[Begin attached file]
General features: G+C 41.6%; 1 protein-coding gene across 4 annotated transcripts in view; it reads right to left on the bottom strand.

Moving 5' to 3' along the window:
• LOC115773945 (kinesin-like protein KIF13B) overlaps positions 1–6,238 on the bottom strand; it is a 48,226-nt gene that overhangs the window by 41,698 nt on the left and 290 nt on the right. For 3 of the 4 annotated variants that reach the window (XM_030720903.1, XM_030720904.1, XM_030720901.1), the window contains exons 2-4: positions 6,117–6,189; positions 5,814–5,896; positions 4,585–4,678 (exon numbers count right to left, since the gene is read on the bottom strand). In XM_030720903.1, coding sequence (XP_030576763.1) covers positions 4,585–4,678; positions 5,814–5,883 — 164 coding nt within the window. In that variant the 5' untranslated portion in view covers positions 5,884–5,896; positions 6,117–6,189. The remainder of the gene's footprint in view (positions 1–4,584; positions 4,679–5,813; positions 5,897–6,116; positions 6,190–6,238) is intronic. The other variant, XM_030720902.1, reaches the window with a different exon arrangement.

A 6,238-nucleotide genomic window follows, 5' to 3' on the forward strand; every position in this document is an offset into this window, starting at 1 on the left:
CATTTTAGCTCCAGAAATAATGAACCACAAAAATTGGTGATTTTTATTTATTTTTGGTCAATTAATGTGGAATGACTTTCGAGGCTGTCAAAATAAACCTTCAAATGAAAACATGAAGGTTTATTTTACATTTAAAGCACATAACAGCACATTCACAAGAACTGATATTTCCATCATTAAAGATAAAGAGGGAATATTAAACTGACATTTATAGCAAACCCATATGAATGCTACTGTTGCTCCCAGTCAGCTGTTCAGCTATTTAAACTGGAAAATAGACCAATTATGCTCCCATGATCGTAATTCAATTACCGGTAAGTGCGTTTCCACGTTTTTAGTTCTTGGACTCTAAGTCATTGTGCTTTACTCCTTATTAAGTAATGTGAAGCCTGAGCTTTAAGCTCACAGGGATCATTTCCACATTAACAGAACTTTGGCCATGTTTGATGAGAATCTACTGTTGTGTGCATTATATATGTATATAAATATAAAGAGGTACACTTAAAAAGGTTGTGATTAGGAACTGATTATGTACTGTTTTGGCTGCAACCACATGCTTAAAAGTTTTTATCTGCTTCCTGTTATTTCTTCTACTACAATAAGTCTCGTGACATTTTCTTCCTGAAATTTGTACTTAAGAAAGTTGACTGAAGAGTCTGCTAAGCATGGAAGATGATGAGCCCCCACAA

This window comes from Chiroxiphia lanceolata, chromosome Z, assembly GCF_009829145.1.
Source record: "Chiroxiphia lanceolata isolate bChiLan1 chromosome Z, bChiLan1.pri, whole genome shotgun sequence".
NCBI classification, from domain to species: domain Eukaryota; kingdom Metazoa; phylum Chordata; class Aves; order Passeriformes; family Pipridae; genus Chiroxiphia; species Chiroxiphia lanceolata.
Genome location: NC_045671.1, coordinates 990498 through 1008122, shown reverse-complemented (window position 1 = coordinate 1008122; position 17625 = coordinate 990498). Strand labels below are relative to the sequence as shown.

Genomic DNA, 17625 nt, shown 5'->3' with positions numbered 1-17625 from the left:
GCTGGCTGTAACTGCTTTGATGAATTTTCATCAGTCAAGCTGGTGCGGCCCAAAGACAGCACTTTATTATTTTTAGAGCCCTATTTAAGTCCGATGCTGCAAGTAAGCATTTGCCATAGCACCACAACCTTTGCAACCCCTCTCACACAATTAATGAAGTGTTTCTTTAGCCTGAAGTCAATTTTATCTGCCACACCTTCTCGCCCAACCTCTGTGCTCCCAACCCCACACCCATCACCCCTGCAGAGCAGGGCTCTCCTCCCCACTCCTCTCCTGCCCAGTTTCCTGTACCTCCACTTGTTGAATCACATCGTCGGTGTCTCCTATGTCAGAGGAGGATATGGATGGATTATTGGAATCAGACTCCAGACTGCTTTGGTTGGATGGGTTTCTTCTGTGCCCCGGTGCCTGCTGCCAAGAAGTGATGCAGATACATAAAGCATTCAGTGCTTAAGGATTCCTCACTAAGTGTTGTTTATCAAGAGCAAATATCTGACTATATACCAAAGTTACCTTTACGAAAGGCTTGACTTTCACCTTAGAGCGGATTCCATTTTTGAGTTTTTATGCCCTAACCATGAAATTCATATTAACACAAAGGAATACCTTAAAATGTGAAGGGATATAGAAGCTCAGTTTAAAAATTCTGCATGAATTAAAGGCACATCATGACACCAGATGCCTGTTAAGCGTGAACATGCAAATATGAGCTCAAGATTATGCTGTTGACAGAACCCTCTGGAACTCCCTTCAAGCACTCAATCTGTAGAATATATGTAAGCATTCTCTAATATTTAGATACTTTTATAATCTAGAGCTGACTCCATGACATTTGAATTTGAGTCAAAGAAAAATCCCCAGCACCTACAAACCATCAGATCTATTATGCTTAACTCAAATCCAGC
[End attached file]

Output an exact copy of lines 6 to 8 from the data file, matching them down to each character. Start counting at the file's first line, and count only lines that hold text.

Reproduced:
This window comes from Chiroxiphia lanceolata, chromosome Z, assembly GCF_009829145.1.
Source record: "Chiroxiphia lanceolata isolate bChiLan1 chromosome Z, bChiLan1.pri, whole genome shotgun sequence".
NCBI classification, from domain to species: domain Eukaryota; kingdom Metazoa; phylum Chordata; class Aves; order Passeriformes; family Pipridae; genus Chiroxiphia; species Chiroxiphia lanceolata.